UNESCO’s role in the future will be more and more that of a world conscience to preserve human rights in a rapidly changing environment. This should not be understood as an invitation to widen UNESCO’s activities in its fields of competence. On the contrary, more than in the past our Organization will in the future have to concentrate on key issues of its mandate. UNESCO is neither a funding agency nor a humanitarian aid organization. UNESCO should defend its intellectual role by providing a permanent forum for the exchange of ideas, by realizing moderate projects of excellent quality and by being a focal point for the best practices in its fields of competence.
Partnership and complementarity should be the directives in relation to other agencies of the United Nations family and beyond. An essential component of UNESCO in the twenty-first century will be that of a modern management for the Organization. Clear structures and responsibilities in the Secretariat, financial austerity, a transparent personnel policy and an effective evaluation are important milestones on this way.
Mr Chairperson, today’s debate can only be the beginning of a process. The Board will now have to decide as to how to take the results of this debate further. We are flexible on the modalities as long as there is a follow-up. In addition to the Board’s own reflections, we would consider it very useful if a few eminent personalities from UNESCO’s fields of competence would be invited to present their views in one way or another on the future of our Organization. Thank you very much, Mr Chairperson.
Mr MASOOD (Pakistan):
Thank you, Mr Chairperson, for giving me this opportunity to comment on a vital issue which should prove a milestone in determining the very ideals of this world forum.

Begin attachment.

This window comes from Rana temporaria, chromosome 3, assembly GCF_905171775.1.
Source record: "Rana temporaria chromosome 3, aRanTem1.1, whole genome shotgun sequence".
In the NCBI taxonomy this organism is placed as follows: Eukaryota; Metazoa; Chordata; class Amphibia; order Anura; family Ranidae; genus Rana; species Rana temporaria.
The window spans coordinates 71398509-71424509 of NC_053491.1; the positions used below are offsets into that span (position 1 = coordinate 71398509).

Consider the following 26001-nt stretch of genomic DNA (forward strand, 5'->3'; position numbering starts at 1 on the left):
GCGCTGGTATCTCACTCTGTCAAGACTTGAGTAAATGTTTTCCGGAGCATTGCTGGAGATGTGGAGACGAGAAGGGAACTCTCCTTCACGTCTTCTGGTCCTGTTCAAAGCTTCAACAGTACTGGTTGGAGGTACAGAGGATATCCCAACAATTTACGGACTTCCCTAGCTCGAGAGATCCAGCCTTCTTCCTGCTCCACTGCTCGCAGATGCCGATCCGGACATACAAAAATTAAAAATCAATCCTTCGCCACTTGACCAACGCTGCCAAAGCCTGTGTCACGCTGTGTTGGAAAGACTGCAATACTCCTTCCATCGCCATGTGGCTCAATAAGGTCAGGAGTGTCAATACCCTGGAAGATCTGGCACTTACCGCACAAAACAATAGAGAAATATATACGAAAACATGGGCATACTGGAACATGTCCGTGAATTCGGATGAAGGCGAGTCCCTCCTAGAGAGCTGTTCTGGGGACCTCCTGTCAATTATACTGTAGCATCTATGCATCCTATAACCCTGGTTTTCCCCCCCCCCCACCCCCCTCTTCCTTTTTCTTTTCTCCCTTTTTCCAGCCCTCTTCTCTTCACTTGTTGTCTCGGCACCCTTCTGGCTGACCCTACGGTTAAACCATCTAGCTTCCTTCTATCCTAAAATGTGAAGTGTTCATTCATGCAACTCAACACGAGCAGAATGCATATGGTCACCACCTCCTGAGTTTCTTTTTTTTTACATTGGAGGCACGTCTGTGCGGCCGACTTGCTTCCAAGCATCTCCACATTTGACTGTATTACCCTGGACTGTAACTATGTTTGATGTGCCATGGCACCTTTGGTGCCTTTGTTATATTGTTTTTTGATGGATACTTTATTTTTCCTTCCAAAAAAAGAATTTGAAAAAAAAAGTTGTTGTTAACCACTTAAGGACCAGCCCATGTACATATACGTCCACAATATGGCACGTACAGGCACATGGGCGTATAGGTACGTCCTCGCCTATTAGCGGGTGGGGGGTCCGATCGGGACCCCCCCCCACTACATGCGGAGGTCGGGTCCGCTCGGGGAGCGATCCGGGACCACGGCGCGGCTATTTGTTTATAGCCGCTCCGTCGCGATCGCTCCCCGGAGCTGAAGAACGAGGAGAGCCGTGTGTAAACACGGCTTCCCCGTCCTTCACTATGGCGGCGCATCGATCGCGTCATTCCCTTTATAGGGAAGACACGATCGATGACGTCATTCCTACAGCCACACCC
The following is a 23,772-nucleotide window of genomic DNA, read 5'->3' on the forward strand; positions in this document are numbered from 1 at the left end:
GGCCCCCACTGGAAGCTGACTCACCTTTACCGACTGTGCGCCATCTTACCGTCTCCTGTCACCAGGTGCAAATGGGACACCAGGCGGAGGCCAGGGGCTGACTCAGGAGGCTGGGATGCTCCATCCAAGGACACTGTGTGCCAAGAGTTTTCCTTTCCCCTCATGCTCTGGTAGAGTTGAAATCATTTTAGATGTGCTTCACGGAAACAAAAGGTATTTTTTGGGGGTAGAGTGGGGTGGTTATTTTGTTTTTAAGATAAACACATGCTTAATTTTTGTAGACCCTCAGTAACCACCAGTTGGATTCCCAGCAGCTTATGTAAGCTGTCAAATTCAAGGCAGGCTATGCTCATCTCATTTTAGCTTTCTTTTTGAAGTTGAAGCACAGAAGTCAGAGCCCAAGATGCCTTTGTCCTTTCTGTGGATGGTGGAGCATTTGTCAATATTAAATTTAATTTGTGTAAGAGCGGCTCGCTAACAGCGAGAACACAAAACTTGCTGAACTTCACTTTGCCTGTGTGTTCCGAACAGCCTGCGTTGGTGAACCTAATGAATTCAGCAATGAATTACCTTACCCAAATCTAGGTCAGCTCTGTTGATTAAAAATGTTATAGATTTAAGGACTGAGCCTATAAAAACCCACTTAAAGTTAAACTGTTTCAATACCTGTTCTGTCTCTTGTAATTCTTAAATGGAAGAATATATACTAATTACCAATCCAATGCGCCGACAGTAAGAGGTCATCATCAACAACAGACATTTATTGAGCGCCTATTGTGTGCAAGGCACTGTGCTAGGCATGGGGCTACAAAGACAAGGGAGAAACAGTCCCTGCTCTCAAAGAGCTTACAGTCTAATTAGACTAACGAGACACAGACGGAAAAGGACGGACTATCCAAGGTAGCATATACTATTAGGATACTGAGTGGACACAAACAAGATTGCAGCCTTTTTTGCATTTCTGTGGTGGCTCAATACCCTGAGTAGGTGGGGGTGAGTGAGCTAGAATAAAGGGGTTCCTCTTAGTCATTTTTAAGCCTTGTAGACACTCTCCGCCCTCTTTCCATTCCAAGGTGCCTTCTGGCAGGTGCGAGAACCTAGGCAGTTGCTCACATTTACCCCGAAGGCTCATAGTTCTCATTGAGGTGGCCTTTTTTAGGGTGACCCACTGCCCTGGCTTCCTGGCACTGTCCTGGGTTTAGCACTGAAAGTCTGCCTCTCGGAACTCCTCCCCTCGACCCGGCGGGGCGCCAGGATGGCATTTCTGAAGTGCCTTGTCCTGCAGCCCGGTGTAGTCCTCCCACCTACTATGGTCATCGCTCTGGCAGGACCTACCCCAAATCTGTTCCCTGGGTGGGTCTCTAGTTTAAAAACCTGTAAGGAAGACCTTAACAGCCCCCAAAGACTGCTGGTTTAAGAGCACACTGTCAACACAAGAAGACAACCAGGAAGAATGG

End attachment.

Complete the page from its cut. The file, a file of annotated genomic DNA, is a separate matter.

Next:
Mr Chairperson, as we approach the threshold of the twenty-first century the whole world looks towards UNESCO for a society free from want, deprivation and ignorance. Unfortunately the forces of violence, intolerance, national, ethnic and religious differences unleashed in various parts of the world still remain a serious threat to global peace and stability. UNESCO’s message is one of cooperation and development in order to bolster peace and human dignity. But I believe UNESCO is much more than that. Through its vast number of projects, programmes and activities in Member States, this Organization can successfully leave its mark in the minds of men and women as a hope and as an ideal.
As mentioned earlier by the distinguished representatives of Canada and Germany and others, UNESCO must remain a vibrant tool for world peace and the cornerstone of this is education and literacy. It is through education that we increase the share of the dividend that we receive at the end of the day. It is only through education that we can break the barriers of prejudice and intolerance.
Pakistan’s perception of UNESCO as an institution for the twenty-first century is based on the fact that it must focus its actions on the most fundamental areas of those disciplines which are within its mandate and tailor its programmes in education, science and culture for the improvement of the quality of life of all people with emphasis on poverty reduction, peace and security and the preservation of cultural heritage. UNESCO must reorient its programmes to be fully integrated and holistic, not fragmented and dispersed.